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Hollywood Interactive

As more video games become movies and movies become video games, a new kind of dealmaker has emerged to act as a bridge between the worlds.

August 18, 2003|Alex Pham | Times Staff Writer

In a town of dealmakers, Pamela Colburn represents a new breed.

An investment banker who once managed billion-dollar hostile takeovers, Colburn now worries about whether actors who appear buff on movie screens will seem puny in video games alongside pixelated monsters.

"I never thought I'd have to pay attention to someone's girth-to-height ratio," Colburn said. "It brings a whole new level of detail to the negotiating process."

The former Kidder, Peabody & Co. executive is among a burgeoning pack of brokers capitalizing on Hollywood's infatuation with video games. Since 2002, when video game heroine Lara Croft became the first digital virtual character to nab her own agent, Hollywood talent agencies and investors such as Colburn have scrambled to court game-industry talent.

William Morris Agency, Creative Artists Agency, Endeavor and ICM Artists recently have either established or expanded "interactive" and "technology" divisions to act as go-betweens for traditional entertainment executives and the newly popular game geeks.

The brokers hook up game developers with writers, musicians, actors, directors and producers. Both sides benefit. As processing power in consoles and computers soars, games look and sound more like movies. And movies employ many of the same digital techniques used in games.

"We help these two worlds bridge a communication gap," said ICM agent Keith Boesky. "They speak different languages. A cut scene in a game is a pre-rendered scene inserted between game play to advance the story. In film, a cut scene is something that lands on the cutting-room floor that nobody sees."

The work can be lucrative. Agents rope in fees worth 10% of any deal they facilitate. They also can negotiate royalty payments or an equity stake in projects they help create. No one disclosed an amount, but some said the fees could reach six figures in a sizable deal.

"The agency knows this is a growing field," CAA agent Larry Shapiro said.

Unlike its talent-agency counterparts, Colburn's Encino-based Europlay Capital Ventures is a venture capital firm that invests in games. Colburn and her squad of entertainment lawyers, executives and bankers strapped together financing and cut the legal deals needed to pull off the game based on the film "The Matrix Reloaded." They also secured the video game rights for the "Terminator 3" movie.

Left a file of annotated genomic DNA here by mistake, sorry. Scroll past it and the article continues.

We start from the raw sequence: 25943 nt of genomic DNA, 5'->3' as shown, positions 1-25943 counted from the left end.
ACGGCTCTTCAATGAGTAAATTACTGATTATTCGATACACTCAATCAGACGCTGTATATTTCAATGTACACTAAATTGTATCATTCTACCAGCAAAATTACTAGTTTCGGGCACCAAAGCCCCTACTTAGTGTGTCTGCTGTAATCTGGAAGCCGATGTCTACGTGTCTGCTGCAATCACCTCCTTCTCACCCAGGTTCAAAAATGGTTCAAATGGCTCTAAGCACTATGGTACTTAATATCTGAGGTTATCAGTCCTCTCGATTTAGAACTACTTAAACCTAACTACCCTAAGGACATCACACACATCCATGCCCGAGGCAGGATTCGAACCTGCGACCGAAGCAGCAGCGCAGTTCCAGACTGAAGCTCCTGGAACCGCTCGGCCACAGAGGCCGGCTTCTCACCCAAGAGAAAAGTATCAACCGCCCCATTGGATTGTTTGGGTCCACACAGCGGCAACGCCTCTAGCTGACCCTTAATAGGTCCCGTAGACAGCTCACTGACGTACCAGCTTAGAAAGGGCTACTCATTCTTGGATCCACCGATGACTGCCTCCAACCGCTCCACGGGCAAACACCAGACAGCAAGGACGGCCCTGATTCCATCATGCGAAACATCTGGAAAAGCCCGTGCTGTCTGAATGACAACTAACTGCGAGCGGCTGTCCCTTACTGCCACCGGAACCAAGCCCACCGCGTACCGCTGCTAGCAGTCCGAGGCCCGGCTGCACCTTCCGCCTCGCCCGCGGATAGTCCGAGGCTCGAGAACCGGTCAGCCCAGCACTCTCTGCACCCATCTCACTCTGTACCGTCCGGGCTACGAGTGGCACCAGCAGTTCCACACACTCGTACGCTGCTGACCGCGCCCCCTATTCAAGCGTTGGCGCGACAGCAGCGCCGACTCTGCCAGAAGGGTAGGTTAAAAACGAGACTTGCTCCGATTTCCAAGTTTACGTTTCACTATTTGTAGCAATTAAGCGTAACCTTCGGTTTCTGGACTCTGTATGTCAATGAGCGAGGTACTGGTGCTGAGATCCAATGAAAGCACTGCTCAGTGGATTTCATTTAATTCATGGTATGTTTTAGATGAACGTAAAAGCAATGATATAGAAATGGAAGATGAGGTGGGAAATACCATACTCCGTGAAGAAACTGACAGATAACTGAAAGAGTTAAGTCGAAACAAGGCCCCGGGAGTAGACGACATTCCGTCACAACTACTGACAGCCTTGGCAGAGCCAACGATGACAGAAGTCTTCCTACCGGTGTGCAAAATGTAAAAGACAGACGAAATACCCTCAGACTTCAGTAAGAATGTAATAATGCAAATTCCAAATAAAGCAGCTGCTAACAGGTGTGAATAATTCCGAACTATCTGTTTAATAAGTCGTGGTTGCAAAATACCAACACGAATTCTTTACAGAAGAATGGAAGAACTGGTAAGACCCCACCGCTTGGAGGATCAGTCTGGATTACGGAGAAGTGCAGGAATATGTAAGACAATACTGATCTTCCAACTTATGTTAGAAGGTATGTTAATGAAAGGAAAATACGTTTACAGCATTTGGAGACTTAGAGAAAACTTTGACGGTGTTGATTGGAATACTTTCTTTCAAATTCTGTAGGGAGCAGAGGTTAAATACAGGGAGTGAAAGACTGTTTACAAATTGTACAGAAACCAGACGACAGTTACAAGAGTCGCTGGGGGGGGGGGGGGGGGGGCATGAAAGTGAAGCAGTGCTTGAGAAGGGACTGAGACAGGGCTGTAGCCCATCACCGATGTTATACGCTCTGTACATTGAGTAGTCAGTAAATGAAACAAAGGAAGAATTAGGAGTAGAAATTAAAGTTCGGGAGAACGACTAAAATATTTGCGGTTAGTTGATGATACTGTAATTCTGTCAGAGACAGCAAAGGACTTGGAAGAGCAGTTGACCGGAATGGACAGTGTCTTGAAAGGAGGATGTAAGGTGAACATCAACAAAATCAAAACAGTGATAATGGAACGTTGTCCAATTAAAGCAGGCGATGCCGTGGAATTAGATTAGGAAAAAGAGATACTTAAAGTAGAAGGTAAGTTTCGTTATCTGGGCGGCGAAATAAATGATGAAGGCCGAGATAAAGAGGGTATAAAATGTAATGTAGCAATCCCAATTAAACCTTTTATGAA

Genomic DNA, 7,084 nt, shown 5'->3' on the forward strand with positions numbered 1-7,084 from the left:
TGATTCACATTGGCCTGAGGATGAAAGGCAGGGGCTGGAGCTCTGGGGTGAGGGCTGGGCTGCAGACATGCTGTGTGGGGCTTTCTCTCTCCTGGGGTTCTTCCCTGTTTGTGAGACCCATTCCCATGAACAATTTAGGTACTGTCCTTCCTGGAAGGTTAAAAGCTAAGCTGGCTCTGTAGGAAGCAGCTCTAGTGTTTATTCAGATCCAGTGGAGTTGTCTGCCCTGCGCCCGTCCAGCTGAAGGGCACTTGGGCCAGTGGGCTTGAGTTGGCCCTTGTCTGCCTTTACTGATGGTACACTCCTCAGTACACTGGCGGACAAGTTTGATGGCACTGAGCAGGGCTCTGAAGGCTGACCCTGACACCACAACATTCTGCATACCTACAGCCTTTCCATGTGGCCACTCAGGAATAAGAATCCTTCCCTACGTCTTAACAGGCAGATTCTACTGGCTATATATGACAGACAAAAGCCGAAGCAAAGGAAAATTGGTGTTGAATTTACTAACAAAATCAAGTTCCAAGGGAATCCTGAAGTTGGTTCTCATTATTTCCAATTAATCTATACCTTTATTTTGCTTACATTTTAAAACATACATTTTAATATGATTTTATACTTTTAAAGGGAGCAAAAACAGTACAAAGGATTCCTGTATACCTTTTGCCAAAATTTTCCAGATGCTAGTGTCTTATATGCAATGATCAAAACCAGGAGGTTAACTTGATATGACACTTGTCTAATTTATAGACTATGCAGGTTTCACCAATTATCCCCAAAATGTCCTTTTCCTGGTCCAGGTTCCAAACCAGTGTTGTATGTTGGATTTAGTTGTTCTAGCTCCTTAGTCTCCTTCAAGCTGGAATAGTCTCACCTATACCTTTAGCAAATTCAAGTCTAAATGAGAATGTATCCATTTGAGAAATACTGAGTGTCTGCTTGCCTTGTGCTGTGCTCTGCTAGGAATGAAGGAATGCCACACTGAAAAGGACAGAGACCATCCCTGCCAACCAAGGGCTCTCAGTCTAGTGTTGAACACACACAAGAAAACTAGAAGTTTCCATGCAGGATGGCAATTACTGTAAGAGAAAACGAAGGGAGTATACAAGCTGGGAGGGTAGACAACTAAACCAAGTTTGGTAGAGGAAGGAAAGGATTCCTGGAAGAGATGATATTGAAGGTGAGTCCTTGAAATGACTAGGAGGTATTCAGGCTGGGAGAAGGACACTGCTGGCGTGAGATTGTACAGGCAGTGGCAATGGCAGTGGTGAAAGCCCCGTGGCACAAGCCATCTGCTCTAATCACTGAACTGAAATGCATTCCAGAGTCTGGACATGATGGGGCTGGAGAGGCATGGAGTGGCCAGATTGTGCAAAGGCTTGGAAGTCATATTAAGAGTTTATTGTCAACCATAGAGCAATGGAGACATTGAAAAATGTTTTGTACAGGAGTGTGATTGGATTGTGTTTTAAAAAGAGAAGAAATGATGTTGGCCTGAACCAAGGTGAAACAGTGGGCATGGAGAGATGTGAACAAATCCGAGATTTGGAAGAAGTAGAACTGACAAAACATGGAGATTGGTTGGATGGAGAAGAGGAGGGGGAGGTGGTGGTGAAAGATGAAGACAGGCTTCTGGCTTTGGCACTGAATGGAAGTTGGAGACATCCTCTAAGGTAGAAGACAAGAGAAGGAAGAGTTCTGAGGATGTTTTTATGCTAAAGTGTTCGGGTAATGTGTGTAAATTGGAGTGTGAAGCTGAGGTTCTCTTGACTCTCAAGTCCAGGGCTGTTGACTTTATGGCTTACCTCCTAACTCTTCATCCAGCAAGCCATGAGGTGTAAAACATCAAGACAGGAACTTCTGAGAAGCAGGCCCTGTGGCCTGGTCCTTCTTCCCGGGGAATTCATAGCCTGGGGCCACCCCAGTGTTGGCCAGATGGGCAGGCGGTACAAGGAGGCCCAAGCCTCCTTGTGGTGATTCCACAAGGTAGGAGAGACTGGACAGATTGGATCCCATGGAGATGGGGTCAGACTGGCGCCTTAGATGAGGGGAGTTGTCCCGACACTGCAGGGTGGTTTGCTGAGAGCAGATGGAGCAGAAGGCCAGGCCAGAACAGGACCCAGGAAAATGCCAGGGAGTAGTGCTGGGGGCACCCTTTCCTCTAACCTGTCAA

"We can invest in game properties, take them into development and later bring in a publisher," said Europlay co-founder and Managing Director Mark Dyne.

It's not the first time Hollywood has tangoed with the game industry. Movie studios including Fox Entertainment Group Inc., Metro-Goldwyn-Mayer Inc., DreamWorks SKG and Walt Disney Co. plunged into the business in the early 1990s, pouring hundreds of millions of dollars into game subsidiaries before failing. Most have since sold their units or reduced them to tiny departments that do little more than license movies to other companies willing to make the games.

But "the level of discussion has become a lot more sophisticated just in the past year," said Germaine Gioia, head of licensing for THQ Inc., a game publisher in Calabasas. "I think that's mostly because these agents are there to educate their clients about what's possible."

Instead of creating their own game units, studios want to work with their game-industry counterparts. But they don't want just to hand over a license, sit back and rake in fees and royalties from game companies. They want a say in how the game is developed.

Game companies also are not satisfied with a straight product license. They demand more access to movie producers and actors, early looks at scripts and more integrated marketing efforts.

Perhaps the best example of the phenomenon is the games developed for "The Matrix Reloaded." Directors Andy and Larry Wachowski insisted on writing the 244 pages of dialogue for the game so that it would be tightly integrated with the movie's story line. They also shot an extra hour of film footage for the game and lent actors for voice-over work. In exchange, the directors received royalties on every copy of the game sold.

Both sides "want more creative collaboration now," said Lewis Henderson, a William Morris senior vice president who was involved in the first round of collaboration in the early 1990s. He continues to work with game-industry clients.

"Our clients want to participate in the process of game making and bring a Hollywood sensibility into the creation of the games," said Endeavor's Rob Sebastian, who has worked with director John Woo and actor Vin Diesel to set up game studios. "So the whole concept of making movies into games and games to movies, that's really a small part of our business."

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